With little time left to “bend the curve” on MDG4 achievement, we must seize child survival opportunities where we find them.
The UN Special Envoy’s Office, with the participation of key partners, has published five MDG4 acceleration roadmaps built on the principle of optimizing existing health delivery systems to distribute the child survival interventions that target the leading causes of death.
Despite a halving of child deaths since 1990 and taking into account the impact of the child survival investments in the pipeline, the current rate of decline in child mortality will still not be fast enough to achieve MDG4. Estimates suggest that in 2015 one million child deaths will still need to be prevented to achieve MDG4. To make this happen, we must collaborate more closely than ever before.
There is a growing global movement to better integrate the delivery of health services to prevent more deaths, to improve the cost-effectiveness of every health dollar and to deliver “patient value”, particularly for the hardest to reach families and children. As Paul Farmer, Michael Porter and World Bank President Jim Kim noted in the Lancet last September, “the biggest obstacle facing global health is a failure of delivery” and an essential approach to creating this value is through “shared delivery infrastructure.”
The most vulnerable children are already being reached through a variety of outreach, supplemental and community-based health services. These services include child health weeks, immunization activities, and other forms of community outreach. Another exciting new delivery channel called seasonal malaria chemoprevention – which involves the systematic delivery of preventive drugs to the most vulnerable children at risk of malaria – has been implemented in several countries and will be implemented more widely in the coming year
Achieving the health MDGS will require using these existing delivery pathways to distribute the child survival interventions that target the leading causes of death. These include pneumococcal and rotavirus vaccines, treatments for pneumonia and diarrhea, nutritional supplements and healthy behavior promotion – particularly breastfeeding. Failing to fully utilize existing outreach platforms to deliver the interventions with the greatest lifesaving potential represents perhaps the single biggest “missed opportunity” which will be measured in children’s lives lost and MDG gains forfeited.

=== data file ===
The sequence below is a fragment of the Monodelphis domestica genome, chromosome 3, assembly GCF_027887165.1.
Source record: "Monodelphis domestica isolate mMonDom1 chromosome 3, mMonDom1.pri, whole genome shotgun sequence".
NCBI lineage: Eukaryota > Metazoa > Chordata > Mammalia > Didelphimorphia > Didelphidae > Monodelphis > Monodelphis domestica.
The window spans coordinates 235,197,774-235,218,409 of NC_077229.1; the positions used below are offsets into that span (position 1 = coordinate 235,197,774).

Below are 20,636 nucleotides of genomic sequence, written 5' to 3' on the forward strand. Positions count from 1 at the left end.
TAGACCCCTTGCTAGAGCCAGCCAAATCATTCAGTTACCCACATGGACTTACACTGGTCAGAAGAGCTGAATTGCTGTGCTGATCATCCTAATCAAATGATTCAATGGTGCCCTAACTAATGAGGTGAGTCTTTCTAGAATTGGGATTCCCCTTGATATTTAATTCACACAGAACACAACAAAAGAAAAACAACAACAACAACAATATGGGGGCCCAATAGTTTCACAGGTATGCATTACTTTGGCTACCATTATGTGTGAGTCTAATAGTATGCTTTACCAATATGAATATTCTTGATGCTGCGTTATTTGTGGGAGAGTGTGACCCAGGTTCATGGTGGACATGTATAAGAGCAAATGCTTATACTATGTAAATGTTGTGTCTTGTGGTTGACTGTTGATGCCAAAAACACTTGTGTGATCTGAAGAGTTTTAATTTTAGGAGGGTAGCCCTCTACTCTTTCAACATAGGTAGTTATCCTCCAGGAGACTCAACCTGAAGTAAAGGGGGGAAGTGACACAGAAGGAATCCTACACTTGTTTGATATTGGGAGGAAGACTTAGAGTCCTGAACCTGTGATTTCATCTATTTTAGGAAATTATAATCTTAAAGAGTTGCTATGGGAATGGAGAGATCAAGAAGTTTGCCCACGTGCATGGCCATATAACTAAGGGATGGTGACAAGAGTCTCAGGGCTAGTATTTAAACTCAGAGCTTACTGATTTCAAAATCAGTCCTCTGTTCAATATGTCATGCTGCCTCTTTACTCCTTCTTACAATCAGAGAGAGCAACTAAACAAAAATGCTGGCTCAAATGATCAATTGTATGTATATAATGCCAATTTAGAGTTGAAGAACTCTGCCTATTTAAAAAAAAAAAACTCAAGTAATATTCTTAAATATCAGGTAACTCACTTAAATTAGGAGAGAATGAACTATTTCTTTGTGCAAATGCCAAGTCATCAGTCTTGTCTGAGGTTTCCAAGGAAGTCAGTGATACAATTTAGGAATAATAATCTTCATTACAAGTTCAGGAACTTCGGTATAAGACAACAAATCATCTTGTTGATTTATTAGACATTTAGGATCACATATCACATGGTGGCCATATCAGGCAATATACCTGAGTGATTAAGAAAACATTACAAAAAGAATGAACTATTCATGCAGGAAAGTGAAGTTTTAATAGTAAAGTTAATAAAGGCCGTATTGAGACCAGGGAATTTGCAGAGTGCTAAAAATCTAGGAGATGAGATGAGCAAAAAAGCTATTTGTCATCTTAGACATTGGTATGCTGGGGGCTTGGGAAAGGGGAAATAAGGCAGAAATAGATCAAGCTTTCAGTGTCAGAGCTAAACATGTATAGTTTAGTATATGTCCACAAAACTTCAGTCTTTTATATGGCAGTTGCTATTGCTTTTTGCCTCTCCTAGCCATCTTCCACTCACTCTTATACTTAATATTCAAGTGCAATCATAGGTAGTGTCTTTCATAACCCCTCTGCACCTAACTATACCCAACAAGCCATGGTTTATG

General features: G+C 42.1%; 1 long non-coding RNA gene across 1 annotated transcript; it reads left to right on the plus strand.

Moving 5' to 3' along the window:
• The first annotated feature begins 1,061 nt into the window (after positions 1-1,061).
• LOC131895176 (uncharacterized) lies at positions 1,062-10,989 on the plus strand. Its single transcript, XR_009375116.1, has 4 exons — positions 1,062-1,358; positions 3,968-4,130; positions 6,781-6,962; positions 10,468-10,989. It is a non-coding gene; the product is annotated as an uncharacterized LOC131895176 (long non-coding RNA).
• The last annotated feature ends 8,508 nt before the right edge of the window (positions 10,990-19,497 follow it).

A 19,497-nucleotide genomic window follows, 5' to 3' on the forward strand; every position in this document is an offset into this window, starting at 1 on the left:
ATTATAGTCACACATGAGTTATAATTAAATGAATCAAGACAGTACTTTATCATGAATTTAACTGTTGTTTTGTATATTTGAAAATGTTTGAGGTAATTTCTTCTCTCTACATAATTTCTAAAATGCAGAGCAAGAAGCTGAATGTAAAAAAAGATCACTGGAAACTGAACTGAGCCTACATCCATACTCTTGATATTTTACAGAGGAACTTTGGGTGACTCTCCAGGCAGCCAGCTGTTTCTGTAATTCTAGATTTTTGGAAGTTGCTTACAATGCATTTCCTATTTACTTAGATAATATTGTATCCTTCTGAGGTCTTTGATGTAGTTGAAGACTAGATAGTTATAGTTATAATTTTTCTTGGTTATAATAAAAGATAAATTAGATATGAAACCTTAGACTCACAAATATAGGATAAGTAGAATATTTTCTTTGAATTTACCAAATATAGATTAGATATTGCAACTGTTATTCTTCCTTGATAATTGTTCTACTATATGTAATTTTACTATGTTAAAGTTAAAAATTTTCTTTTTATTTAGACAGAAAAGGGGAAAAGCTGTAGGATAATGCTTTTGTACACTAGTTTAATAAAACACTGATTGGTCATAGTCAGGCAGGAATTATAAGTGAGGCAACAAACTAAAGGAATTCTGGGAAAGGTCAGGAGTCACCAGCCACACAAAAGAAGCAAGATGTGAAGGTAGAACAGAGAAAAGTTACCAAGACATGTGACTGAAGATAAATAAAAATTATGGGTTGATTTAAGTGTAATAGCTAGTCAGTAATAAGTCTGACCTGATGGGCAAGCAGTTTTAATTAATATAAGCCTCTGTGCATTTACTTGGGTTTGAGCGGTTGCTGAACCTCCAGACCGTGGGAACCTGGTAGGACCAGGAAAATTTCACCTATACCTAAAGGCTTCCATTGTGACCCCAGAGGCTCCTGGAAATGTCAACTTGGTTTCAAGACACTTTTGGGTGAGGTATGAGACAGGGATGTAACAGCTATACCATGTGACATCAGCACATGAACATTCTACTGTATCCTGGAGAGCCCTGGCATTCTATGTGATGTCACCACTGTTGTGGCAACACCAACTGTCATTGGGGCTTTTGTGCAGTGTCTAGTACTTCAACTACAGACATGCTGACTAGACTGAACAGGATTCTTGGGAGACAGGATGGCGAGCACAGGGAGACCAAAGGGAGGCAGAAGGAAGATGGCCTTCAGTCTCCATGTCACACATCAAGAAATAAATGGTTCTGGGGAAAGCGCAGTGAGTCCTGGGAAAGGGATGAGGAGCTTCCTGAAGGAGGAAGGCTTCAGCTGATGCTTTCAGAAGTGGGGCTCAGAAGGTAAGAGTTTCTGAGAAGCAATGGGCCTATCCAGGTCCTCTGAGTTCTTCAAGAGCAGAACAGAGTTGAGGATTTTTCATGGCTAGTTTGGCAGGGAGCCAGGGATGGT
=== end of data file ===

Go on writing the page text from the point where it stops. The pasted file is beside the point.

It would be irresponsible to continue business as usual, and not further bring down the walls hindering progress between the different communities. The promising collaboration underway between those working on malaria, pneumonia and diarrheal disease joining together to care for the sick child – through what is known as “integrated Community Case Management” with community health workers – is an excellent example of what might be possible when the walls come down.
The five documents available for download describe three such pathways to save over 500,000 children’s lives over the next 539 days through integrating life-saving commodities and services into five existing health structures:
a) Child Health Weeks/Days [Download]
b) Measles-Rubella Vaccination Campaigns [Download]
c) Polio Vaccination Campaigns [Download]
d) Seasonal Malaria Chemoprevention Campaigns [Download]
e) Integrated Community Case Management by Community Health Workers [Download]
While each additional intervention for inclusion in these delivery platforms will need to be considered by national authorities within their local contexts, we encourage global partners and donors to fully support these local efforts to achieve the greater coordination and flexibility that will be necessary to fully realize the additional lives saved and close the MDG4 achievement gap, and lay the foundation for further reductions as we seek to put an end to all preventable child deaths.
With little time left to “bend the curve” on MDG achievement, we must seize opportunities where we find them.